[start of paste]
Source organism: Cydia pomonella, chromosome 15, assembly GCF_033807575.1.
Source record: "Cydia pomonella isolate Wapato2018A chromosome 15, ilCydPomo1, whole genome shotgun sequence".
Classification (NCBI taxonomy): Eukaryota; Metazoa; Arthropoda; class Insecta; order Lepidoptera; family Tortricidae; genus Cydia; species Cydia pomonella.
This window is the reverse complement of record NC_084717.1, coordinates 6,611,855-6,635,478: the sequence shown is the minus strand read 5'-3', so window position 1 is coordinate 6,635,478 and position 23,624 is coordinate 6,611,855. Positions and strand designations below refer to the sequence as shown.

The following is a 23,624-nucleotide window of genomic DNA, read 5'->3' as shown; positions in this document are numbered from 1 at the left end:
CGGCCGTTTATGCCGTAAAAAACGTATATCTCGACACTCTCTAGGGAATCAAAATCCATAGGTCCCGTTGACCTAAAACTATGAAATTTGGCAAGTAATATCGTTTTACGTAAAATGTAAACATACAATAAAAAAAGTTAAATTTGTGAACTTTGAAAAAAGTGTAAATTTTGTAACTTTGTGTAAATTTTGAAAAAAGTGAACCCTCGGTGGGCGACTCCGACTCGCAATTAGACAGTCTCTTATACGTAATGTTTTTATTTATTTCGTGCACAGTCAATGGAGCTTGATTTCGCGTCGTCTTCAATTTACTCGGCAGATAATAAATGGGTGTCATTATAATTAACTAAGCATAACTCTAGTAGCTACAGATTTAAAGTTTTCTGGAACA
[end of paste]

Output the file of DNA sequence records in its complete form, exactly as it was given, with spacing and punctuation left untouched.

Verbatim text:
Source organism: Cydia pomonella, chromosome 15, assembly GCF_033807575.1.
Source record: "Cydia pomonella isolate Wapato2018A chromosome 15, ilCydPomo1, whole genome shotgun sequence".
Classification (NCBI taxonomy): Eukaryota; Metazoa; Arthropoda; class Insecta; order Lepidoptera; family Tortricidae; genus Cydia; species Cydia pomonella.
This window is the reverse complement of record NC_084717.1, coordinates 6,611,855-6,635,478: the sequence shown is the minus strand read 5'-3', so window position 1 is coordinate 6,635,478 and position 23,624 is coordinate 6,611,855. Positions and strand designations below refer to the sequence as shown.

The following is a 23,624-nucleotide window of genomic DNA, read 5'->3' as shown; positions in this document are numbered from 1 at the left end:
CGGCCGTTTATGCCGTAAAAAACGTATATCTCGACACTCTCTAGGGAATCAAAATCCATAGGTCCCGTTGACCTAAAACTATGAAATTTGGCAAGTAATATCGTTTTACGTAAAATGTAAACATACAATAAAAAAAGTTAAATTTGTGAACTTTGAAAAAAGTGTAAATTTTGTAACTTTGTGTAAATTTTGAAAAAAGTGAACCCTCGGTGGGCGACTCCGACTCGCAATTAGACAGTCTCTTATACGTAATGTTTTTATTTATTTCGTGCACAGTCAATGGAGCTTGATTTCGCGTCGTCTTCAATTTACTCGGCAGATAATAAATGGGTGTCATTATAATTAACTAAGCATAACTCTAGTAGCTACAGATTTAAAGTTTTCTGGAACA